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review 2017-07-11 00:49
Heretics and Heroes (Hinges of History #6)
Heretics and Heroes: How Renaissance Artists and Reformation Priests Created Our World - Thomas Cahill

One of the most pivotal periods of Western civilization occurred during the Renaissance and the Reformation, to culturally impactful events that overlapped one another across Europe.  Heretics and Heroes is the sixth book in Thomas Cahill’s series “The Hinges of History” highlighting the artists and the priests that changed how Europe viewed creativity and worshipped God.

 

Cahill begins this volume talking about philosophical struggle over the ages between Plato and Aristotle, through it is the fourth time he has discussed this millennia-long debate during the series it allows Cahill to refer back to it in the text and gives the reader a basis to understand its importance during this era.  Cahill continued setting up both the Renaissance and Reformation by highlighting moments during the Late Middle Ages, especially the effects of the Black Death, leading up to and allowed for these two important moments in Western history to occur.  The ‘discovery’ of the New World by Columbus and rise of the humanists begin the look at the titular heretics and heroes that will dominate the book, using both events Cahill shows the changing trends in Europe just before both the Renaissance and Reformation completely change it.  The Renaissance and it’s complete change of artistic creativity of the previous millennium is taken up first through the lives of Donatello, Leonardo, and Botticelli before focusing on its height and sudden stop as a result of the Counter-Reformation in the life of Michelangelo.  Then, save for a brief look at the art of Northern Europe, Cahill turns to the Reformation of Luther and the Catholic Counter-Reformation with brief looks at the Reformed movements and the development of Anglicanism.

 

The entire book is packed with information in a very conversational style of writing which has always been one of the strengths of Cahill’s writing.  As always with a popular history book, Cahill had to pick and choose what to focus the reader’s attention on while covering as much as possible about the subject he’s decided to write about.  While Cahill is pretty successful at hitting the high points and pointing readers looking for information to the appropriate place to look, his personal opinions at times overwhelm the history and themes he’s trying to bring to fore.  All history authors have their personal opinions influence their work; however Cahill’s armchair psychiatry and personal theological arguments that actually have nothing to do with the debate he’s writing about at that moment in the text.  While Cahill’s personal opinions have been in all of the previous books of the series, this volume it seems to not be subtle but almost blatant.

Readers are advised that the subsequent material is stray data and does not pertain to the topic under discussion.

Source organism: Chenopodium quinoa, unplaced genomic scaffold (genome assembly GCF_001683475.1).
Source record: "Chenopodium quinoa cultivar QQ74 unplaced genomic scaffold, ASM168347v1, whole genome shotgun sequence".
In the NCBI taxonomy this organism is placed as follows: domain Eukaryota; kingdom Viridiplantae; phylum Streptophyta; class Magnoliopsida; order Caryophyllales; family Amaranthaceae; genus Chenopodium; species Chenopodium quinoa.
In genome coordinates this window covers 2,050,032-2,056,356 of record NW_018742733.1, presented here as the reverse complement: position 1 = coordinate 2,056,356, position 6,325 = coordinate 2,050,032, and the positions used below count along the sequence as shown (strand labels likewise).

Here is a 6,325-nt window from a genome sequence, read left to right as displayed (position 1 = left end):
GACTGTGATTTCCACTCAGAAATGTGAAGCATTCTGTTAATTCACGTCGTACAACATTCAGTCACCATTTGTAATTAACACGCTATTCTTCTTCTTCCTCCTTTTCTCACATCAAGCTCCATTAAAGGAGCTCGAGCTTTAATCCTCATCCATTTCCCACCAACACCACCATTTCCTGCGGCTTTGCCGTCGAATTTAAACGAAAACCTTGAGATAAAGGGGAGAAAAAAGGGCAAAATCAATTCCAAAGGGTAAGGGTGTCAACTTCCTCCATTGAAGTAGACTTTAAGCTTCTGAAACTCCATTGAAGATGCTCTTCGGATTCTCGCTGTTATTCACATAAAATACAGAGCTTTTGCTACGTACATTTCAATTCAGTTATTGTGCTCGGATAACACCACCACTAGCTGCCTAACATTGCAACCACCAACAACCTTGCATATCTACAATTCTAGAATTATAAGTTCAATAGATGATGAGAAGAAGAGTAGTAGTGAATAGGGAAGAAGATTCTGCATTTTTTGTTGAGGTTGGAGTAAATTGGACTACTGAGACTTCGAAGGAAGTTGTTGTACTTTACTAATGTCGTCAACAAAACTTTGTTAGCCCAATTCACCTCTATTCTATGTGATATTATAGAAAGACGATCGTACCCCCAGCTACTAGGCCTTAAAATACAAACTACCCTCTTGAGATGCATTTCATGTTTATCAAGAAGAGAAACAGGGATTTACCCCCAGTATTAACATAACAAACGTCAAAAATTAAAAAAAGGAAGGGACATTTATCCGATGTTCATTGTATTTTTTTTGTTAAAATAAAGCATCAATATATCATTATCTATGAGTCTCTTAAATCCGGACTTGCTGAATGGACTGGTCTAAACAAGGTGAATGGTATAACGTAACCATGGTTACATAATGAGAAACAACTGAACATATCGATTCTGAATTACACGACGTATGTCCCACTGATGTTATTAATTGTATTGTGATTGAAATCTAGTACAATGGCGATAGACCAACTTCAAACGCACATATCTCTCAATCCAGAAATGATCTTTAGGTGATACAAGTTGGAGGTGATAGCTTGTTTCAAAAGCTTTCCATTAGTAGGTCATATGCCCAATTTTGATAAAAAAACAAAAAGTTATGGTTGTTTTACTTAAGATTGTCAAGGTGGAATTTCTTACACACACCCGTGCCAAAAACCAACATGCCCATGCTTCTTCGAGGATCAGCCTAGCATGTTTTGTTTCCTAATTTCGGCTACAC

Overall Heretics and Heroes is a fine addition to the “Hinges of History” series written in a very readable style by Cahill.  However, unlike the previous books in which the reader was left with wanting more, the reader will be wishing less of Cahill’s opinion and more of actual facts.  Yet even with this drawback and forewarning a reader will find this book very informative.

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review 2017-07-04 21:43
Mysteries of the Middle Ages (Hinges of History #5)
Mysteries of the Middle Ages: And the Beginning of the Modern World - Thomas Cahill

In popular imagination the medieval period is a time of ignorance and superstition, fear and violence, and crushing religious intolerance of anything the Church was against.  Mysteries of the Middle Ages is the fifth volume of Thomas Cahill’s ‘Hinges of History’ series, focusing on the individuals in the High Middle Ages who shaped Western society that we know today.  Over the course of 300+ pages, Cahill sets out to give his reader a new way to look at the Middle Ages.

 

Cahill begins the book not during the Middle Ages, but in the city of Alexandria in Egypt looking at how the Greco-Roman and Judeo-Christian traditions began their long processes of synthetization began before exploring how the Romans became the Italians as a way to differentiate between the Greek East and Latin West for the rest of the book.  Then beginning with Hildegard of Bingen, Cahill makes the reader look at the Middle Ages in a vastly different way by showing the power and importance of 12th century Abbess who would one day be declared a saint then turned his attention to a woman of secular power, that of Eleanor of Aquitaine who held political power in a significant way while also allowing the developing “courts of love” evolve.  This evolving form of culture spread into the Italian peninsula and influenced a young man from Assisi, Francis who would shift this emphasis of earthly love into spiritual love.  The focus of the spiritual then shifted to Peter Abelard and St. Thomas Aquinas who became to emphasis the thoughts of Aristotle over those of Plato in theological discussions while Roger Bacon used Aristotle to begin examining the world around him and thus science that we see today.  Yet the world around those during the High Middle Ages began to influence art and literature in both secular and spiritual ways from the Cathedral of Chartres to the works of Dante and Giotto would have influences even to today.